I was on a podcast recently, which I mention mostly because they wanted a photo of me, so I used it as an excuse to simultaneously embarrass myself and get my son an Internet photo credit:
Hopefully a photo credit on Streetsblog will not damage his chances at future employment. As for me, as you can see from the photo, I’m the very definition of unemployable.
As for the podcast, we discussed the so-called “Idaho Stop.” That’s Idaho…:
Most people are familiar with the concept, but if you’re not it refers to people on bikes treating stop signs as yield signs and red lights as stop signs, which is legal in Idaho, hence the name.
While I’m certainly not saying you should drop everything you’re doing and listen to a livable streets podcast, I do bring up one point in it that I think is worth addressing, and it is this: While I am certainly in favor of Idaho Stoppage in general, I do see how it might cause consternation in non-bicycling road users such as drivers and pedestrians. See, as an experienced rider, I can generally slow or stop for as long as I need to without putting my foot down…unlike, say, this person:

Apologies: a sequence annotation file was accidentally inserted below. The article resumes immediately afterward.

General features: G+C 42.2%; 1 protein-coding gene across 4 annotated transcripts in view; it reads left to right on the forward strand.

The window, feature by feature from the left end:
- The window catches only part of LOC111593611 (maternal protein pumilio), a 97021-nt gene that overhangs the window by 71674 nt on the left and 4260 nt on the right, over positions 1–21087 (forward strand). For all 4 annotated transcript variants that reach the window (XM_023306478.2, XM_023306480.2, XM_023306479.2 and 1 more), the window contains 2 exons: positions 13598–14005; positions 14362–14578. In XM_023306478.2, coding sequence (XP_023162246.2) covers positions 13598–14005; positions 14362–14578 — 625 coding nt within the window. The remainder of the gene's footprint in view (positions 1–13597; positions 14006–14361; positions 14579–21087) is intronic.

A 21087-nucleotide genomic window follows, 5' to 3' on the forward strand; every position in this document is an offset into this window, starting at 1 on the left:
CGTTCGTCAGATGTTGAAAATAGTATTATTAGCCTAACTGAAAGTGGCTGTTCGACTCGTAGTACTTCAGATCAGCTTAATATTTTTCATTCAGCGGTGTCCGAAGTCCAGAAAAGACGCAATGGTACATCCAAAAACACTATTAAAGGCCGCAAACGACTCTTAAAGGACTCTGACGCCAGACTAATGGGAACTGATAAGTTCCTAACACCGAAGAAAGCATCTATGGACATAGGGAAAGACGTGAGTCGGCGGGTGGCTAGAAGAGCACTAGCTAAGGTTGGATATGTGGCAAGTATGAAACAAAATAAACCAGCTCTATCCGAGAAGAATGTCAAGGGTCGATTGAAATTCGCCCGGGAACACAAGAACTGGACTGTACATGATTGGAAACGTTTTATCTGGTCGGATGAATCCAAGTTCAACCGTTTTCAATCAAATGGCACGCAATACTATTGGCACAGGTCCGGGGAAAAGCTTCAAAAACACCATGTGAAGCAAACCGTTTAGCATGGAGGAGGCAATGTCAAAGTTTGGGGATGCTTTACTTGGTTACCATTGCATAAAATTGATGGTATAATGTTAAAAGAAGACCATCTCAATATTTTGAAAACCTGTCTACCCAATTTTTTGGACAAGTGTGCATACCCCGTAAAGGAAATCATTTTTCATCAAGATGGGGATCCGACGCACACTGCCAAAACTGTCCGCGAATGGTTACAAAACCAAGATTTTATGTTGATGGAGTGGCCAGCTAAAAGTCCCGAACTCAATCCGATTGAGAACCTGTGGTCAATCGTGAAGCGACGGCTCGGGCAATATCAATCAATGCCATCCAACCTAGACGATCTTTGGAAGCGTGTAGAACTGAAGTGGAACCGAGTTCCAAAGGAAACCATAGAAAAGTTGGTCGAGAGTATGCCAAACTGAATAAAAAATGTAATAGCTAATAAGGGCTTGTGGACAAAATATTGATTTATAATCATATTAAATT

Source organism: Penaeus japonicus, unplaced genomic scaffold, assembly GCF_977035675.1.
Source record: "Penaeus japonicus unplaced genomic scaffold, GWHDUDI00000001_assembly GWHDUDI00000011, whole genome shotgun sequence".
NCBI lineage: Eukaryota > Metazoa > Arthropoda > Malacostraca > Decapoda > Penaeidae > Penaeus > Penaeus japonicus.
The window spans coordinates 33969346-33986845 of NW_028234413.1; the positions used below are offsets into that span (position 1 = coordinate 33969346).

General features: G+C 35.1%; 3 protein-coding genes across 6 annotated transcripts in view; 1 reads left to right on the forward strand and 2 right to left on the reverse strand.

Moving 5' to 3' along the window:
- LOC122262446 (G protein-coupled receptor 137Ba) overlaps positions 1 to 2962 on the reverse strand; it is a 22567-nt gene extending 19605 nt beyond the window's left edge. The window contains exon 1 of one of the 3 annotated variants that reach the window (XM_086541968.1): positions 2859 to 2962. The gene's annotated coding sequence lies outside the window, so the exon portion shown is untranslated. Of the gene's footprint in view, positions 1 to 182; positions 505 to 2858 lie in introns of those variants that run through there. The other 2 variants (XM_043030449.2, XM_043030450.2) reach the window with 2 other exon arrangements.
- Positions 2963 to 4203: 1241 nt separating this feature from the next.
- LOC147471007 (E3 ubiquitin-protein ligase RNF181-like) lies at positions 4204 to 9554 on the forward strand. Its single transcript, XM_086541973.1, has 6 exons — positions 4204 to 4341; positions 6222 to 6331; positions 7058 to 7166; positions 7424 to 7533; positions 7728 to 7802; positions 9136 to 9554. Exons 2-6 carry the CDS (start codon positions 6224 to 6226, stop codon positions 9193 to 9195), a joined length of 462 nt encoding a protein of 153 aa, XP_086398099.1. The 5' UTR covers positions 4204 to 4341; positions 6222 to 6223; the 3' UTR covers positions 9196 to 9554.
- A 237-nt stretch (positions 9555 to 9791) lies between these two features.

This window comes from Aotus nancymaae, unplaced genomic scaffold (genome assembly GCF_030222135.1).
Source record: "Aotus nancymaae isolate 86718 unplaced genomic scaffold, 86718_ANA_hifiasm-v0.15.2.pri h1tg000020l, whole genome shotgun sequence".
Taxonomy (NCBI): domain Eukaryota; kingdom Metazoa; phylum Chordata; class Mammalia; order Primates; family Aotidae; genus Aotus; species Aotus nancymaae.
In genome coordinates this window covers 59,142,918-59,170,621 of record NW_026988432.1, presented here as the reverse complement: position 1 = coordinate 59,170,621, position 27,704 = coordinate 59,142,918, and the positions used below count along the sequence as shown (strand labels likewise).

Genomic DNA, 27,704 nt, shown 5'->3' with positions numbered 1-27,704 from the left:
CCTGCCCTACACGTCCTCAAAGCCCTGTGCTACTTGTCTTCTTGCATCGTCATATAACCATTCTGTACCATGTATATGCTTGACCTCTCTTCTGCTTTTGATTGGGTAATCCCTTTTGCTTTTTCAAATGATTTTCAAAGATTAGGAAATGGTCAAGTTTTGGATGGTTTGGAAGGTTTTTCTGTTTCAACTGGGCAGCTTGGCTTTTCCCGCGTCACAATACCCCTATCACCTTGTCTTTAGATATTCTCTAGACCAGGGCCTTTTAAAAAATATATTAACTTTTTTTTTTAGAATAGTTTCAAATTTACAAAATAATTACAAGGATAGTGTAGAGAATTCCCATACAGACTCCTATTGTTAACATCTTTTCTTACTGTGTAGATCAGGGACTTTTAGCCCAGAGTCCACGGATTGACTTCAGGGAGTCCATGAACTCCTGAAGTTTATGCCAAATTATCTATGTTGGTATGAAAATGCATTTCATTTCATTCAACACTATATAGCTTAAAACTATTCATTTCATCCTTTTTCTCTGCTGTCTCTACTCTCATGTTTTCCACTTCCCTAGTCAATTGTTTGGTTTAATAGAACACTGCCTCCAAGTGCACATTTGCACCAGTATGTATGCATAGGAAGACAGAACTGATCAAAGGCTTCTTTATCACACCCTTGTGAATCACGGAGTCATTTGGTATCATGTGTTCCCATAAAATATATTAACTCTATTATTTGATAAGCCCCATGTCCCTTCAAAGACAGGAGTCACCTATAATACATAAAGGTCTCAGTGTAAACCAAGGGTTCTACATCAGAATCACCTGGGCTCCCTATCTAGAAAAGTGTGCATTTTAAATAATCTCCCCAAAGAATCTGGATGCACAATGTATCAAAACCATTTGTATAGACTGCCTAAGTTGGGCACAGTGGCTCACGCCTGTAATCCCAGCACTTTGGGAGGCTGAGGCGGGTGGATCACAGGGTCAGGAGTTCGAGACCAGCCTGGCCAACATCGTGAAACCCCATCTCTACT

Ironically, an Idaho Stop would have saved him.
Anyway, even though I know that I can let a driver or pedestrian or whoever with the right of way proceed without putting my foot down, they don’t necessarily know that, and they might infer from the fact that my feet are on the pedal that I have no intention of yielding to them. In such instances, putting a foot down–while it may seem performative and therefore irritating–can be a useful signal to the other person that they can go ahead with confidence.
Similarly, as someone who does ride a fixed-o’-gear bicycle some of the time:
I believe I can detect additional consternation from pedestrians when I’m approaching them in the crosswalk. Why? Because on a fixed-o’-gear bike your’e always pedaling, even if you’re slowing down*, which suggests you’re not going to stop for them, even if you are.
*[The exception might be skidding or skip-stopping, though that’s even more vexing to pedestrians, because the sight of someone bucking and straining and contorting himself on a bicycle is as threatening as it is ridiculous.]
We all like to fuss over what’s legal and what’s illegal, and what’s legal that should be illegal, and what’s illegal that should be legal, the Idaho Stop being a good example of that last thing. At the same time, you can’t legislate the signals and body language and etiquette that is in some ways far more effective in fostering a safe and harmonious environment. The feeling of riding a bike is as close as many of us ever get to flight, and as a result every impulse we have tells us to keep going.
Still, sometimes you’ve got to put your foot down.